How to Fix and Prevent Yellow Nails
by Hilary Braaksma
Take a good long look at your nails without polish. Go ahead. Do it. Would you feel confident about going without polish today or are your nails looking a little worse for wear? If you polish often, chances are you may have one of the most commonly experienced side effects of repeat applications of nail polish: yellowing nails. Sure you can keep hiding them with more bright polish, but that can stifle healthy nail growth, and, in fact, yellow nails are sometimes a symptom of a larger health issue. We talked to nail expert Danielle Candido to get some of her pro tips for keeping your nails in tip-top shape.
Most experts and manicurists recommend taking your polish completely off once in a while to make sure your nails are looking healthy and there’s nothing funky going on. Unfortunately, yellowing nails are the kind of thing that makes us want to immediately cover up our fingertips again. If you’ve got a bad case of yellow nails bumming you out, there are two things you should know: It’s important to address the issue and it’s easily fixable.
Why Do Nails Yellow?
Most often, yellowing of the nails is caused by staining from color polishes, so it’s important to always apply a clear base coat to protect the nails before adding layers of bright color. Plus, it will help your manicure last longer!
Using an acetone nail polish remover is also a known culprit in exacerbating the yellow tint. “I never recommend using straight acetone on a nail, ever,” says Danielle Candido, a nail expert from Gelish. “There’s no reason to.” Always reach for a non-acetone nail polish remover when taking off your color.
If you’re a smoker, chances are your nails are yellowed from nicotine staining. Yet another good reason to give up the habit!
Another common cause of yellow nails is a fungal infection. Fungus-infected nails can turn all sorts of colors and may also cause other nail issues such as flaking, peeling, and an unpleasant odor. Again, see your doc if you think your nails may be yellow due to a fungal infection. Though there are over-the-counter treatments available, prescription remedies tend to be more effective.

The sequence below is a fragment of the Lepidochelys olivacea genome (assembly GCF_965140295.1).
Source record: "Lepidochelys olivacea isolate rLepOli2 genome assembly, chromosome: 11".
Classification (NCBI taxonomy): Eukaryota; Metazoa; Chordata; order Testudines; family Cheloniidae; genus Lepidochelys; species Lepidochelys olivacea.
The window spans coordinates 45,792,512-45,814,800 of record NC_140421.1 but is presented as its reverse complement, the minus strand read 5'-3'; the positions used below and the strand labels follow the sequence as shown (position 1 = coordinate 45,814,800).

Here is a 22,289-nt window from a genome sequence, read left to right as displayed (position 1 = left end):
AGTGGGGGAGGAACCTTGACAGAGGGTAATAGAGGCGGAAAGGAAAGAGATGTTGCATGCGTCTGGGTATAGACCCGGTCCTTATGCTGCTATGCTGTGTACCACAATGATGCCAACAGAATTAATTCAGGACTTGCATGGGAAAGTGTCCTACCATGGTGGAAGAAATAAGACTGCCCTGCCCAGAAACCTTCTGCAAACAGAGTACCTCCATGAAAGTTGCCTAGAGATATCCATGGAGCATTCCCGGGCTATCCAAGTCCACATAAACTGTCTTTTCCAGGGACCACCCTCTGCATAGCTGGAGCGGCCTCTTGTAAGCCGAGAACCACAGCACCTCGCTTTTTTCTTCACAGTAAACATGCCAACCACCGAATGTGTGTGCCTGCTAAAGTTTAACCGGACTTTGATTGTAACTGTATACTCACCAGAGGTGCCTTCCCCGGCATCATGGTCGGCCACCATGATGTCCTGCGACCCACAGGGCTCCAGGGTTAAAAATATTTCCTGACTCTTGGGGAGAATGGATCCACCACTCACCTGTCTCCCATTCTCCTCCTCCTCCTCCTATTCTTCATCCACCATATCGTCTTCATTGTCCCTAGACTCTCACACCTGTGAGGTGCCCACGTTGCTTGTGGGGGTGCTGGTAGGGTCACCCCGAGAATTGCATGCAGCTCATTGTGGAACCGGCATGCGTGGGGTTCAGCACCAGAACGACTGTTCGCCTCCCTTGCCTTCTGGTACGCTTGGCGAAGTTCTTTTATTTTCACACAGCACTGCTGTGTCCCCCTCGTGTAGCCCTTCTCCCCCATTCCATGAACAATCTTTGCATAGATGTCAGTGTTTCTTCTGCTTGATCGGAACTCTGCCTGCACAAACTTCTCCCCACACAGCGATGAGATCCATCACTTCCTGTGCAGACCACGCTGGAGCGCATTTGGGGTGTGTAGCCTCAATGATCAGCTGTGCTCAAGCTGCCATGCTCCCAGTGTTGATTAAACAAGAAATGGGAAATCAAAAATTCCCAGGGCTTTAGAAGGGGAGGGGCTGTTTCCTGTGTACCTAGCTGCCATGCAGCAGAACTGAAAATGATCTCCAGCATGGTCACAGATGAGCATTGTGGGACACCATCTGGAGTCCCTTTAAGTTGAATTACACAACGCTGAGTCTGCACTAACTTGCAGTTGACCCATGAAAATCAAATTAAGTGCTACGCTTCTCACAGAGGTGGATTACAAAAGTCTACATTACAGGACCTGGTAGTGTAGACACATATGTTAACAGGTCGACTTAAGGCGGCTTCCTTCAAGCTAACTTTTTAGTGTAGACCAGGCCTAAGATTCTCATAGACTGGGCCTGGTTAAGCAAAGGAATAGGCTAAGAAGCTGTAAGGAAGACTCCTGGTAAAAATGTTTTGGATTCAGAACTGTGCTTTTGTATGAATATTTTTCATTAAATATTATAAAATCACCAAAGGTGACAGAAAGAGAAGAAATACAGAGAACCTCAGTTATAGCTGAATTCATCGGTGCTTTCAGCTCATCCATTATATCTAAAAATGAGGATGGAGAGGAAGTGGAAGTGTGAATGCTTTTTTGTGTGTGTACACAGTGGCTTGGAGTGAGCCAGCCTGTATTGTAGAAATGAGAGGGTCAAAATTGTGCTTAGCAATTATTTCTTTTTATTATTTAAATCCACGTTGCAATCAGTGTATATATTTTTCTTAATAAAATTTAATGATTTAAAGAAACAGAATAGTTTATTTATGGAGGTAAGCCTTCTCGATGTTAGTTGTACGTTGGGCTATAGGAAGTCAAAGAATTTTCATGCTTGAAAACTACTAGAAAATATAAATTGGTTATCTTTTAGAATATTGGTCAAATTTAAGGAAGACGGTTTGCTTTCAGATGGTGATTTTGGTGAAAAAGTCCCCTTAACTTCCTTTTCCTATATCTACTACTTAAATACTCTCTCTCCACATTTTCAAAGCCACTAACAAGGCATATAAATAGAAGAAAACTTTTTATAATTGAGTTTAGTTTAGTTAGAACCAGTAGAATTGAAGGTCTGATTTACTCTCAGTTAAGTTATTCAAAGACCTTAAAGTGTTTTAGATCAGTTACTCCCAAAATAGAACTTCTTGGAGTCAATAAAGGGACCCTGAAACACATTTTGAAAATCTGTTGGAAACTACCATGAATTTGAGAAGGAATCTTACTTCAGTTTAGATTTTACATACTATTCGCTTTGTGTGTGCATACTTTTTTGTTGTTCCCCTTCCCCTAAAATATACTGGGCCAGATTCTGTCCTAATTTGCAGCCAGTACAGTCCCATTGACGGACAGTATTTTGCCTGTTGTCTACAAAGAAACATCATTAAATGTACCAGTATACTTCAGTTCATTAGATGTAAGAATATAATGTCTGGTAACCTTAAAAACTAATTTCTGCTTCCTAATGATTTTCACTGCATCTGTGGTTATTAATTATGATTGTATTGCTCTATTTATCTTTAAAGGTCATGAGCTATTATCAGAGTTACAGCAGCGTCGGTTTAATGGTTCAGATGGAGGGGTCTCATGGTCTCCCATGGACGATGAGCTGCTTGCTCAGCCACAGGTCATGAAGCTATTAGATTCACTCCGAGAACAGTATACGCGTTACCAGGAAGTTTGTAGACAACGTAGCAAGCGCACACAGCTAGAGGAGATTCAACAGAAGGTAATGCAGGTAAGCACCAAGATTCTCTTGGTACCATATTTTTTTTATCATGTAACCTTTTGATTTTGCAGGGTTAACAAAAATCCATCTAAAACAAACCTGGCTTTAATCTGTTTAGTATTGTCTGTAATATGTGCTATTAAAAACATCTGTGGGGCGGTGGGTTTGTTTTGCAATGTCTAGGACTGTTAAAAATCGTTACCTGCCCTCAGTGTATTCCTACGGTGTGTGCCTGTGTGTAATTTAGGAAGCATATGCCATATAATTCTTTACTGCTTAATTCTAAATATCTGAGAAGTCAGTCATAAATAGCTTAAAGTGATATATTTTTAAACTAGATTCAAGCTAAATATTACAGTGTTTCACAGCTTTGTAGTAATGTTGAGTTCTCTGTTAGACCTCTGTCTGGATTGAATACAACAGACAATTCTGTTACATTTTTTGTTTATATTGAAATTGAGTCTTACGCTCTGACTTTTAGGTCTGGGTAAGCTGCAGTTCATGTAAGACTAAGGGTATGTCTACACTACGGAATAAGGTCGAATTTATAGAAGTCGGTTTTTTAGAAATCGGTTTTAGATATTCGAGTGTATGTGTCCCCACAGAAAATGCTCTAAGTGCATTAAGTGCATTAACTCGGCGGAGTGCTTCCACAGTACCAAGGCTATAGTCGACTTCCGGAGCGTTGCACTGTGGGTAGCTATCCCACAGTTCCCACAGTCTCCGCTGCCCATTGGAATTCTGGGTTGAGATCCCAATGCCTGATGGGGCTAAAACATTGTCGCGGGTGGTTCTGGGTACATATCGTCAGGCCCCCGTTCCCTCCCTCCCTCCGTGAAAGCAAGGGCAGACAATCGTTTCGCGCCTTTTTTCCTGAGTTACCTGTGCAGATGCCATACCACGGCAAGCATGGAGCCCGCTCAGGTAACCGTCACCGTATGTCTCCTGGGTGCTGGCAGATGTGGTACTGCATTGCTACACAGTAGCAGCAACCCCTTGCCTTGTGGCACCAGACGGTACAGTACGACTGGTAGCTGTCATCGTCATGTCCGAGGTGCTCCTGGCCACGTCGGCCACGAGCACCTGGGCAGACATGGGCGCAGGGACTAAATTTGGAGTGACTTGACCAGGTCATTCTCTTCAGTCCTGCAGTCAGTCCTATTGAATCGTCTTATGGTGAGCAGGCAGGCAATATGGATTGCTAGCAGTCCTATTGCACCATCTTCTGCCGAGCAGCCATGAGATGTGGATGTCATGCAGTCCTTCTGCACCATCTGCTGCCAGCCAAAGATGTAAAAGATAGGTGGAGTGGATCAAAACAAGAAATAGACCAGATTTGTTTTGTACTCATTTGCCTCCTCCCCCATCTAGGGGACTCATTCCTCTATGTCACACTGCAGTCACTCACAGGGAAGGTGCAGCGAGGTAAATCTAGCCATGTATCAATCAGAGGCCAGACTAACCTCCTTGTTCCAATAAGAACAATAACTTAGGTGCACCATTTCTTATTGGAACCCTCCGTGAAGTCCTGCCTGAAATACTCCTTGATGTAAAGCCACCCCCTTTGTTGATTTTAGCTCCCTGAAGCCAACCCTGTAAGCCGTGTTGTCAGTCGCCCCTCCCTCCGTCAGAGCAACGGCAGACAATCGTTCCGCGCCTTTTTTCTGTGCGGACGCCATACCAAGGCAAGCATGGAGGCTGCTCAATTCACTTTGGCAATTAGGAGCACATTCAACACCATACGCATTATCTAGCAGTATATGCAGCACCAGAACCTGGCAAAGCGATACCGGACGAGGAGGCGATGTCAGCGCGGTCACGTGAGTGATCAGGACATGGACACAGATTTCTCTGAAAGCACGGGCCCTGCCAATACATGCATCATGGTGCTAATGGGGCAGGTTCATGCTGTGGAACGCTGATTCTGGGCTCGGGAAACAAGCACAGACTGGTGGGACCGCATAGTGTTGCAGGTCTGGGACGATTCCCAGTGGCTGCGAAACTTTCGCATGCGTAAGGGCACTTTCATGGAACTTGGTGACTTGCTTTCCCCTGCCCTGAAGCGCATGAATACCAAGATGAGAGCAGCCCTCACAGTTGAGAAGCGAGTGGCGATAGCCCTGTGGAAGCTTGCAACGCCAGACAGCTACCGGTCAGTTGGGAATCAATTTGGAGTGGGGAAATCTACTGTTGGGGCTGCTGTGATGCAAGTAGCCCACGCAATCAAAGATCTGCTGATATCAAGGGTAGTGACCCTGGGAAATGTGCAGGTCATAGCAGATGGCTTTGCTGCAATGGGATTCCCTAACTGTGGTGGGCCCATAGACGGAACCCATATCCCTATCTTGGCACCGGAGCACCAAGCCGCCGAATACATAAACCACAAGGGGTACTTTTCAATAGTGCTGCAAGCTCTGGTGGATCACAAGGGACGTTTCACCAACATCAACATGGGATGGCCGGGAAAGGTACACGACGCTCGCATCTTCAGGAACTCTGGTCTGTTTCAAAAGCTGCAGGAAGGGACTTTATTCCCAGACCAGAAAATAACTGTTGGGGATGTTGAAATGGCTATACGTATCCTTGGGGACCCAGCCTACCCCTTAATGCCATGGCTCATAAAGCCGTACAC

And, as prevention is always better than treatment, Candido does have a few tips for preventing fungal growth on the nail, however. “Tea tree oil, diluted with Vitamin E or grape seed oil, which is always good for your nails, will prevent help prevent fungus in the first place,” she says. Massage the diluted tea tree oil into your nails every day for healthy, clear nails.
If you try these tips and still see problems with yellow nails, your problem may be systemic. Liver and lung problems are both known to cause yellowing, as are nutritional deficiencies such as a lack or iron or zinc. If you suspect that your yellow nails may be caused by an underlying medical problem, we make an appointment with your physician right away.
How Do I Whiten Yellow Nails?
While prevention is best, if you already suffer from discolored nails, there are a lot of at home remedies for whitening them. “A hydrogen peroxide solution, baking soda paste, or whitening toothpaste will fix the staining,” says Candido. The following at-home treatments will work on yellow nails caused by smoking or frequent nail polish use.
Hydrogen Peroxide: Mix one part hydrogen peroxide to three parts water in a small bowl you can fit your fingers in and soak your nails for 10 to 15 minutes. Rinse well afterward and apply a moisturizer as peroxide can dry out your nails and skin. You could also try making a paste by mixing a few tablespoons of hydrogen peroxide with a b it of baking soda. Apply the paste solution to the nails using an old toothbrush and let it sit for a bit, then rinse off your nails with water and moisturize.
Denture Tablets: Made to whiten and brighten dentures, these tablets can also be used to remove stains from fingernails. Simply follow the package directions to dissolve the tablet in water and soak your nails in the solution.
Whitening Toothpaste: Just as it removes stains from your teeth, whitening toothpaste can be used to brighten yellowed nails. Simply apply a bit of whitening toothpaste to each nail and rub it in. Let it sit for a few minutes then wash off with water.
Lemon Juice: Real lemon juice can be used to whiten yellowed nails. Simply slice a lemon and squeeze the juice into a bowl you can fit your fingertips in. Let your nails soak for 5 to 10 minutes, repeating as necessary. As with other treatments, moisturize well afterward.
Buffing: You can buff some discoloration off your nails, but be careful: If you buff too deeply, you may weaken the nails or leave them vulnerable to infection.
The key to success with most of these at-home remedies is repetition, says Candido. If you scrub your nails with peroxide, baking soda, or toothpaste without noticing results right away, repeat the process until you achieve your desired level of lightness.
So listen up ladies: Don’t cover your nails at the first sign of yellowing, be sure to explore any health problems that might be related, and don’t be afraid to give your nails a week or two to recuperate from constant polish. A little breather now and then will help your nails stay strong!